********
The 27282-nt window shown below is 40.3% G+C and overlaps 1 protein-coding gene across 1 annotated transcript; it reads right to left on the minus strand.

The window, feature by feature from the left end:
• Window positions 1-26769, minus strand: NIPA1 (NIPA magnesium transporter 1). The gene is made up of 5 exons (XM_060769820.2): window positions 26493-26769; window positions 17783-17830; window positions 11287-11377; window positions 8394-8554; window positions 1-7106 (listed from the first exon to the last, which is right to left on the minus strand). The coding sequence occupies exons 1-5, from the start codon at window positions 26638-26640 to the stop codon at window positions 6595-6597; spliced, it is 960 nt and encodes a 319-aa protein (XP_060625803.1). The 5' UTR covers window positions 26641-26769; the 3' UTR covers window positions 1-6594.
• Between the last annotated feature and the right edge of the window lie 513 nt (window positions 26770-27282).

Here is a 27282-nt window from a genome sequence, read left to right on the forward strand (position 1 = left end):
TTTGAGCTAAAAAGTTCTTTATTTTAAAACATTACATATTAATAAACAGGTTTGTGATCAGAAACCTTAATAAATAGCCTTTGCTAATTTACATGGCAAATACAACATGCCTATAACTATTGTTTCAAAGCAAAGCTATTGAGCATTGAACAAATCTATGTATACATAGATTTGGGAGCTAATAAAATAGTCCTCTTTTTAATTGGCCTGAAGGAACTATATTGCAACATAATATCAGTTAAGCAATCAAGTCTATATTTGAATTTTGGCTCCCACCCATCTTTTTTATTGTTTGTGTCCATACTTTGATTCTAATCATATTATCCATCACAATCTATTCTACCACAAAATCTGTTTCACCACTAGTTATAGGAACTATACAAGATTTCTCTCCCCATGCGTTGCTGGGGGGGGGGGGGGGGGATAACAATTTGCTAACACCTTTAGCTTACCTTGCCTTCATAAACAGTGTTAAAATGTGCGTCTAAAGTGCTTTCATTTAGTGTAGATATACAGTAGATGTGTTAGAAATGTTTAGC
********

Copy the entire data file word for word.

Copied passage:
The 27282-nt window shown below is 40.3% G+C and overlaps 1 protein-coding gene across 1 annotated transcript; it reads right to left on the minus strand.

The window, feature by feature from the left end:
• Window positions 1-26769, minus strand: NIPA1 (NIPA magnesium transporter 1). The gene is made up of 5 exons (XM_060769820.2): window positions 26493-26769; window positions 17783-17830; window positions 11287-11377; window positions 8394-8554; window positions 1-7106 (listed from the first exon to the last, which is right to left on the minus strand). The coding sequence occupies exons 1-5, from the start codon at window positions 26638-26640 to the stop codon at window positions 6595-6597; spliced, it is 960 nt and encodes a 319-aa protein (XP_060625803.1). The 5' UTR covers window positions 26641-26769; the 3' UTR covers window positions 1-6594.
• Between the last annotated feature and the right edge of the window lie 513 nt (window positions 26770-27282).

Here is a 27282-nt window from a genome sequence, read left to right on the forward strand (position 1 = left end):
TTTGAGCTAAAAAGTTCTTTATTTTAAAACATTACATATTAATAAACAGGTTTGTGATCAGAAACCTTAATAAATAGCCTTTGCTAATTTACATGGCAAATACAACATGCCTATAACTATTGTTTCAAAGCAAAGCTATTGAGCATTGAACAAATCTATGTATACATAGATTTGGGAGCTAATAAAATAGTCCTCTTTTTAATTGGCCTGAAGGAACTATATTGCAACATAATATCAGTTAAGCAATCAAGTCTATATTTGAATTTTGGCTCCCACCCATCTTTTTTATTGTTTGTGTCCATACTTTGATTCTAATCATATTATCCATCACAATCTATTCTACCACAAAATCTGTTTCACCACTAGTTATAGGAACTATACAAGATTTCTCTCCCCATGCGTTGCTGGGGGGGGGGGGGGGGGATAACAATTTGCTAACACCTTTAGCTTACCTTGCCTTCATAAACAGTGTTAAAATGTGCGTCTAAAGTGCTTTCATTTAGTGTAGATATACAGTAGATGTGTTAGAAATGTTTAGC